Rick and Morty recently returned for its fourth season.
Like a lot of successful and beloved pop cultural phenomena, it can be hard to separate Rick and Morty from the noise around it. It is entirely possible that people might only have heard of the series through the controversies generated by the more extreme elements of its fandom – like the debacle surrounding a McDonald’s promotion or the harassment of its female writers.
This is a shame because Rick and Morty is worthy of celebration on its own terms. The premise of the show is a disarmingly simple riff on the familiar framework of beloved properties like Back to the Future or Doctor Who: Rick Sanchez (Justin Roiland) is a brilliant and nihilistic inventor who embarks on a series of adventures with his grandson Morty Smith (also Roiland).
As one might expect from an animated television series co-created by Dan Harmon (Community), Rick and Morty is impressively pop culturally literate. In some ways, it feels like the perfect television series for the internet age; like Steven Moffat’s Doctor Who or Sam Esmail’s Mr. Robot, it is designed for viewers with an understanding of how these kinds of stories work so it might play with them.
Episodes draw on inspirations as ubiquitous as Jurassic Park (“Anatomy Park”) and as niche as Zardoz (“Raising Gazorpazorp”), including nods to directors like David Cronenberg (“Rick Potion No. 9”) and even casting Werner Herzog (“Interdimensional Cable 2”). Even the interdimensional “Council of Ricks” seems to have been drawn from writer Jonathan Hickman’s Fantastic Four run.
While it might be possible to position Rick and Morty close to the “riff on pop culture” template of Seth MacFarlane projects like Family Guy or American Dad, it is attempting something slightly more nuanced and intriguing. It takes familiar genre elements and then twists them in a variety of interesting ways to play with underlying assumptions.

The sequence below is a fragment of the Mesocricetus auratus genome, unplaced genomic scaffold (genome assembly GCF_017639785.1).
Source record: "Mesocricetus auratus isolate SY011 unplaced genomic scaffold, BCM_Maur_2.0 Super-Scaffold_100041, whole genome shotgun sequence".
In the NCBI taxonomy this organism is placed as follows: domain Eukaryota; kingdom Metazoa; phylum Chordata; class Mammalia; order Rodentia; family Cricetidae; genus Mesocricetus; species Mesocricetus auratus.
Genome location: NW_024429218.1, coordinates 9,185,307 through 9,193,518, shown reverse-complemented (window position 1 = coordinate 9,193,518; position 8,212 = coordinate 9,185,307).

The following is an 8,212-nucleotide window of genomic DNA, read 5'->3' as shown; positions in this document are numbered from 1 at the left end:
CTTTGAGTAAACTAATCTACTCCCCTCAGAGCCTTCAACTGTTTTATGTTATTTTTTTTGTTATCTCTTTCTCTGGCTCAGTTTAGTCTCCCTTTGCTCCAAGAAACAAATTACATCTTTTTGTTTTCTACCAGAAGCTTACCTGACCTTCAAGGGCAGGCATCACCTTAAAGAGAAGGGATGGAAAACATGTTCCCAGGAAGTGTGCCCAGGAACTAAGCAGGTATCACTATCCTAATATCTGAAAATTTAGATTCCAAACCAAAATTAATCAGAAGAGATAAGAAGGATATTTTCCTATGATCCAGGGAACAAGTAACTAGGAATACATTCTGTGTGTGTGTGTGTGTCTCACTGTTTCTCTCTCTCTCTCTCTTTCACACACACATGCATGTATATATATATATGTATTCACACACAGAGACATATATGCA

A large part of the appeal of Rick and Morty comes from its application of a cynical view of human nature to these familiar genre templates. Over the course of the show’s first three seasons, Rick and Morty develops its two leads from the familiar archetypes suggested by the premise through subtle but committed character work amid high-concept comedy.
Rick’s cynicism and nihilism is portrayed as toxic and damaging to both himself and the people around him, with the show repeatedly emphasizing how empty and hollow his worldview truly is. This is perhaps most explicitly articulated in the third season standout episode “Pickle Rick,” which paired the mimetic joke of the title with an insightful family therapy session.
Simultaneously, Morty finds himself increasingly traumatized by these weird episodic adventures, as each madcap journey inevitably culminates in an absurdist high-stakes drama requiring a horrific resolution. Over the show’s three seasons, Morty has suffered a tremendous amount. While the show has a loosely episodic format, it never loses sight of the cumulative nature of that trauma.
With its title characters, Rick and Morty isn’t just playing with genre archetypes, but exploring them. Rick is a deconstruction of the jaded genius archetype, while Morty is a humanized peril monkey sidekick. A lot of the comedy – and a surprising amount of insightful, humanist pathos – arises from the juxtaposition of that character work with ridiculous science-fiction plot elements.
Of course, it helps that Rick and Morty is consistently funny. Over its 30+ episodes, the series has developed its own rhythm and language. It has developed an impressive supporting cast and a reliable catalogue of recurring jokes. More than that, like the best television series, it has found a niche that makes it unique in the television landscape.
This gets at the beauty of Rick and Morty. There is nothing else on television like Rick and Morty, even if the show’s strength comes from its unique approach to tried-and-tested genre elements. The show consistently uses familiar elements in new and interesting ways, pushing them in strange directions to fascinating effect.
It’s good to have it back.
The fourth season of Rick and Morty is currently airing on Adult Swim on Sundays at 11:30 p.m. ET. Previous seasons are available to stream on Hulu in the United States and on Netflix internationally.